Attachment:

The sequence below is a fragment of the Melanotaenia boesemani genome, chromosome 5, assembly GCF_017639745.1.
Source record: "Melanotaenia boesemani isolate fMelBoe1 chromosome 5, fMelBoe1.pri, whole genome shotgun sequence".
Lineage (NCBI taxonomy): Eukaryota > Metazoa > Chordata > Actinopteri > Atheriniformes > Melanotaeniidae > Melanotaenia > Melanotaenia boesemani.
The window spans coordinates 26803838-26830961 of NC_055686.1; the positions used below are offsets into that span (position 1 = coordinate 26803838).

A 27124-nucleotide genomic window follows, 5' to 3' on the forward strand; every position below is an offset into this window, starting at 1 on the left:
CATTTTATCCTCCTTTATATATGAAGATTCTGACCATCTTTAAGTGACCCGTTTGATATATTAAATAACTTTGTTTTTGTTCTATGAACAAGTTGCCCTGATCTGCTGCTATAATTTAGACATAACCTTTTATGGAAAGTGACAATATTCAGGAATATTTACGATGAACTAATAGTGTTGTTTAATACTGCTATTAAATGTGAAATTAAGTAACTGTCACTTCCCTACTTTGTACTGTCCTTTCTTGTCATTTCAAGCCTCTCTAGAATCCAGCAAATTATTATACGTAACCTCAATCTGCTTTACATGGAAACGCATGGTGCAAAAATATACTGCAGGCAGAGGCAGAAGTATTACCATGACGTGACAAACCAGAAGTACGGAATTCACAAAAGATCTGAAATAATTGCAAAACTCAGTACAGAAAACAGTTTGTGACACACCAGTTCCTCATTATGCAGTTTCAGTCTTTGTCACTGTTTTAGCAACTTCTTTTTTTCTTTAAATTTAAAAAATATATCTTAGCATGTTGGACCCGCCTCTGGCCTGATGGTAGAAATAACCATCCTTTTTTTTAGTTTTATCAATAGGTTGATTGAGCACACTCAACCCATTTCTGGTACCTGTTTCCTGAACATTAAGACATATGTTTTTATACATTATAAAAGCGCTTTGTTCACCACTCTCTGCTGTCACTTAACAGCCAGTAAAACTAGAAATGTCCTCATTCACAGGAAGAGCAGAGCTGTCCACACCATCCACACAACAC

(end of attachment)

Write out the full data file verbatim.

The sequence below is a fragment of the Melanotaenia boesemani genome, chromosome 5, assembly GCF_017639745.1.
Source record: "Melanotaenia boesemani isolate fMelBoe1 chromosome 5, fMelBoe1.pri, whole genome shotgun sequence".
Lineage (NCBI taxonomy): Eukaryota > Metazoa > Chordata > Actinopteri > Atheriniformes > Melanotaeniidae > Melanotaenia > Melanotaenia boesemani.
The window spans coordinates 26803838-26830961 of NC_055686.1; the positions used below are offsets into that span (position 1 = coordinate 26803838).

A 27124-nucleotide genomic window follows, 5' to 3' on the forward strand; every position below is an offset into this window, starting at 1 on the left:
CATTTTATCCTCCTTTATATATGAAGATTCTGACCATCTTTAAGTGACCCGTTTGATATATTAAATAACTTTGTTTTTGTTCTATGAACAAGTTGCCCTGATCTGCTGCTATAATTTAGACATAACCTTTTATGGAAAGTGACAATATTCAGGAATATTTACGATGAACTAATAGTGTTGTTTAATACTGCTATTAAATGTGAAATTAAGTAACTGTCACTTCCCTACTTTGTACTGTCCTTTCTTGTCATTTCAAGCCTCTCTAGAATCCAGCAAATTATTATACGTAACCTCAATCTGCTTTACATGGAAACGCATGGTGCAAAAATATACTGCAGGCAGAGGCAGAAGTATTACCATGACGTGACAAACCAGAAGTACGGAATTCACAAAAGATCTGAAATAATTGCAAAACTCAGTACAGAAAACAGTTTGTGACACACCAGTTCCTCATTATGCAGTTTCAGTCTTTGTCACTGTTTTAGCAACTTCTTTTTTTCTTTAAATTTAAAAAATATATCTTAGCATGTTGGACCCGCCTCTGGCCTGATGGTAGAAATAACCATCCTTTTTTTTAGTTTTATCAATAGGTTGATTGAGCACACTCAACCCATTTCTGGTACCTGTTTCCTGAACATTAAGACATATGTTTTTATACATTATAAAAGCGCTTTGTTCACCACTCTCTGCTGTCACTTAACAGCCAGTAAAACTAGAAATGTCCTCATTCACAGGAAGAGCAGAGCTGTCCACACCATCCACACAACAC